Wednesday, 4 June 2008

Higgins and Eliza

Last week I saw Peter Hall’s production of Pygmalion at the Old Vic and realised that I had never seen the play on the stage before, though I had always vaguely imagined that I had, having read it at school and seen the 1938 Asquith/Howard film and, of course, My Fair Lady.

One line struck me as odd, and with the help of the invaluable Gutenberg Project I was able to check that I had not misheard it (and at the same time read Shaw’s preface and appendix). It came towards the end of the scene after the ball, when Eliza says she is leaving:

…ELIZA. All I want to know is whether anything belongs to me. My own clothes were burnt.
HIGGINS. But what does it matter? Why need you start bothering about that in the middle of the night?
LIZA. I want to know what I may take away with me. I don't want to be accused of stealing.
HIGGINS [now deeply wounded] Stealing! You shouldn't have said that, Eliza. That shows a want of feeling.
LIZA. I'm sorry. I'm only a common ignorant girl; and in my station I have to be careful. There can't be any feelings between the like of you and the like of me. Please will you tell me what belongs to me and what doesn't?
HIGGINS [very sulky] You may take the whole damned houseful if you like. Except the jewels. They're hired. Will that satisfy you? [He turns on his heel and is about to go in extreme dudgeon.]
LIZA [drinking in his emotion like nectar, and nagging him to provoke a further supply] Stop, please. [She takes off her jewels.] Will you take these to your room and keep them safe? I don't want to run the risk of their being missing.
HIGGINS [furious] Hand them over. [She puts them into his hands.] If these belonged to me instead of to the jeweller, I'd ram them down your ungrateful throat. [He perfunctorily thrusts them into his pockets, unconsciously decorating himself with the protruding ends of the chains.]
LIZA [taking a ring off] This ring isn't the jeweller's: it's the one you bought me in Brighton. I don't want it now.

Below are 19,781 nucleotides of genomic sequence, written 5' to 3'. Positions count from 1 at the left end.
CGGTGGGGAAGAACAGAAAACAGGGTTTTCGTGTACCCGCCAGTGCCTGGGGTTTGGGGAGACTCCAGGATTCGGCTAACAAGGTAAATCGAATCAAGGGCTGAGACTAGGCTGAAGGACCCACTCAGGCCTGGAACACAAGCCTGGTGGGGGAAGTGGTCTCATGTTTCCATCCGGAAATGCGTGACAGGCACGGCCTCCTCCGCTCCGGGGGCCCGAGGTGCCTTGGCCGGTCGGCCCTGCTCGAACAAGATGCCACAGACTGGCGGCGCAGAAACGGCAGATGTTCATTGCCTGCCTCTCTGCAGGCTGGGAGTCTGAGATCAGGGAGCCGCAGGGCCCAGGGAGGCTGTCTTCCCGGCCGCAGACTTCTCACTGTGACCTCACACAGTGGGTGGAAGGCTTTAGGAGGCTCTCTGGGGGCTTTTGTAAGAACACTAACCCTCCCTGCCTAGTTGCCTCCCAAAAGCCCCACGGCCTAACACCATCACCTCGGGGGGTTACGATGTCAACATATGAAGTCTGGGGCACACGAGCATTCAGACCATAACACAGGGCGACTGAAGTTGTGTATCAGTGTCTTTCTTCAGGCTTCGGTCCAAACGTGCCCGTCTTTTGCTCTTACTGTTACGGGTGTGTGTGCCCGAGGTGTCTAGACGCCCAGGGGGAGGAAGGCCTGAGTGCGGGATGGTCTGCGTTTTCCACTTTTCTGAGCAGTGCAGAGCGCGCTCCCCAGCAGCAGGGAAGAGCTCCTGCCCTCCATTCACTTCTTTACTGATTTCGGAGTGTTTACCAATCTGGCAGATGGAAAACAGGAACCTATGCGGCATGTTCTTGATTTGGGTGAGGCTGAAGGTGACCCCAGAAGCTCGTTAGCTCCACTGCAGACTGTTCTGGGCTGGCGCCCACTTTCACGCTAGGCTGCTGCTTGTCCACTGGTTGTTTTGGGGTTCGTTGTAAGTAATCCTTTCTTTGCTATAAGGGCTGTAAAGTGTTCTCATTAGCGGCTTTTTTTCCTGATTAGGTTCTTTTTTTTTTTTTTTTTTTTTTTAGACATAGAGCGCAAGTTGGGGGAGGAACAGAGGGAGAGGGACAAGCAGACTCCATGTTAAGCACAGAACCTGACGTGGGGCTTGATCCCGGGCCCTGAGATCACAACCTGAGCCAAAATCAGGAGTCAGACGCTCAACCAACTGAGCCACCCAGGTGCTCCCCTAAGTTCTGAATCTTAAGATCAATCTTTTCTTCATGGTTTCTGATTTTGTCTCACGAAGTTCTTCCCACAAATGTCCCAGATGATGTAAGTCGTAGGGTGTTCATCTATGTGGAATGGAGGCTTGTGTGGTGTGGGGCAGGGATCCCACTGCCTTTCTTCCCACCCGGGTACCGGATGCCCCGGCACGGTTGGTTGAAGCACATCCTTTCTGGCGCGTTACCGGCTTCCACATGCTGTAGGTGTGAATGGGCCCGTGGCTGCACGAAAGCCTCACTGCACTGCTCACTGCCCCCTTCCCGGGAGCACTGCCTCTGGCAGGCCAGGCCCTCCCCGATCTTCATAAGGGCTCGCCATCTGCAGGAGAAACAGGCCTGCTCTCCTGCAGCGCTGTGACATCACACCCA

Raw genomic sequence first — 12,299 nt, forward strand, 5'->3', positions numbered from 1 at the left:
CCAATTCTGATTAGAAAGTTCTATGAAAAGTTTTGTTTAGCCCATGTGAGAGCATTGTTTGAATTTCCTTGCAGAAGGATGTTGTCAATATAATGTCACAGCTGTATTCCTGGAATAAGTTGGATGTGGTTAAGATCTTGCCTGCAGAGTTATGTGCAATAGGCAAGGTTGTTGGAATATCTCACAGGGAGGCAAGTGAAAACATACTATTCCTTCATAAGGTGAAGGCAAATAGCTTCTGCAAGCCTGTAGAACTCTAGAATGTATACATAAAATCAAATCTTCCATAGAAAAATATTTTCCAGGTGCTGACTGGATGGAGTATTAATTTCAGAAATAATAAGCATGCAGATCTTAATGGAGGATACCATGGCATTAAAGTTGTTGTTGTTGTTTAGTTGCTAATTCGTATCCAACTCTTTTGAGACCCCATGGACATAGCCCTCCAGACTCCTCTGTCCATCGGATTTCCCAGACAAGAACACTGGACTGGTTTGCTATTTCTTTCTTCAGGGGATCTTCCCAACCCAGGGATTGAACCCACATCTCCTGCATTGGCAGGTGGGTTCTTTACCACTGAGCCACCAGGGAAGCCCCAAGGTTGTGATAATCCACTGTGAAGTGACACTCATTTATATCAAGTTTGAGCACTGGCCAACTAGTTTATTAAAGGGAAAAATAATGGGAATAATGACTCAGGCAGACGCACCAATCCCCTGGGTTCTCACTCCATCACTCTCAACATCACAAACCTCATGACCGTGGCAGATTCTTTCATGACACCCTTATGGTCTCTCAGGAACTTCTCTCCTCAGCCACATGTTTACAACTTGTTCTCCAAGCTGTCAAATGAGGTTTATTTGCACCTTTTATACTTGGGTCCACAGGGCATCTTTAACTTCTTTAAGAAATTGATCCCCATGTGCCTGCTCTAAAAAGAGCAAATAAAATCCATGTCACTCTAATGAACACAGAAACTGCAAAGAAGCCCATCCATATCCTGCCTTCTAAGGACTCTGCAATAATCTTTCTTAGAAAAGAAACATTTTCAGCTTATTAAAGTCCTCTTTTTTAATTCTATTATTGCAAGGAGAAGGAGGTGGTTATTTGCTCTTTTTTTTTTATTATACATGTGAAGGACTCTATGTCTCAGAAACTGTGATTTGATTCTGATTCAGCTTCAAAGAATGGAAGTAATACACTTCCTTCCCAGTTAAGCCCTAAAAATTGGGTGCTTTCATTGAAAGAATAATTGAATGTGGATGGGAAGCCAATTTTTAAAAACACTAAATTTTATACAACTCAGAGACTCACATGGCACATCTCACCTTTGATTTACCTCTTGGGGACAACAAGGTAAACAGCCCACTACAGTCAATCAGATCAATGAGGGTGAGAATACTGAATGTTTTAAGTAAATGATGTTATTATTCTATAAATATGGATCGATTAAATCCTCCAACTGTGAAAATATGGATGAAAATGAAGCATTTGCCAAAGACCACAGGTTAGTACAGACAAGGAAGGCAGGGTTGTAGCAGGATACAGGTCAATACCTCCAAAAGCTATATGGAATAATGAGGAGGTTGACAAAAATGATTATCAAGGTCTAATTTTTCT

Brighton? BRIGHTON? Taking a girl to Brighton or to its neighbouring resort (...people will say we’re in Hove...), and buying her a ring there, has an implication quite foreign to everything that is clear about the relationship between Higgins and Eliza; there is no reference anywhere in the play to them going there with Colonel Pickering for a jolly day at the races. Was this carelessness on Shaw’s part, or was the old devil just dropping a mischievous hint to confuse us?

[Oh, another line in that scene has Eliza saying “..the like of you and the like of me…”. The likes, surely?]

If the stage directions are clear and comprehensive—as Shaw’s usually are—reading the text of a play can tell you just how closely a production is following the playwright’s intentions. The very last scene in Pygmalion goes like this:

LIZA. Then I shall not see you again, Professor. Good bye. [She goes to the door.]
MRS. HIGGINS [coming to Higgins] Good-bye, dear.
HIGGINS. Good-bye, mother. [He is about to kiss her, when he recollects something.] Oh, by the way, Eliza, order a ham and a Stilton cheese, will you? And buy me a pair of reindeer gloves, number eights, and a tie to match that new suit of mine, at Eale & Binman's. You can choose the colour. [His cheerful, careless, vigorous voice shows that he is incorrigible.]
LIZA [disdainfully] Buy them yourself. [She sweeps out.]
MRS. HIGGINS. I'm afraid you've spoiled that girl, Henry. But never mind, dear: I'll buy you the tie and gloves.
HIGGINS [sunnily] Oh, don't bother. She'll buy ‘em all right enough. Good-bye.
[They kiss. Mrs. Higgins runs out. Higgins, left alone, rattles his cash in his pocket; chuckles; and disports himself in a highly self-satisfied manner.]

As the curtain falls on the Peter Hall production, Higgins (the excellent Tim Pigott-Smith), alone on the stage, allows the self-satisfaction to drain from his face, and at the last second his expression suggests that he has realised that Eliza is lost to him. Although Shaw didn’t call for this, it is a fair interpretation, for in the appendix he explains exactly why Eliza will marry Freddy (and tells us what their future life will be like), and it is not unlikely that Higgins  finally worked this out.

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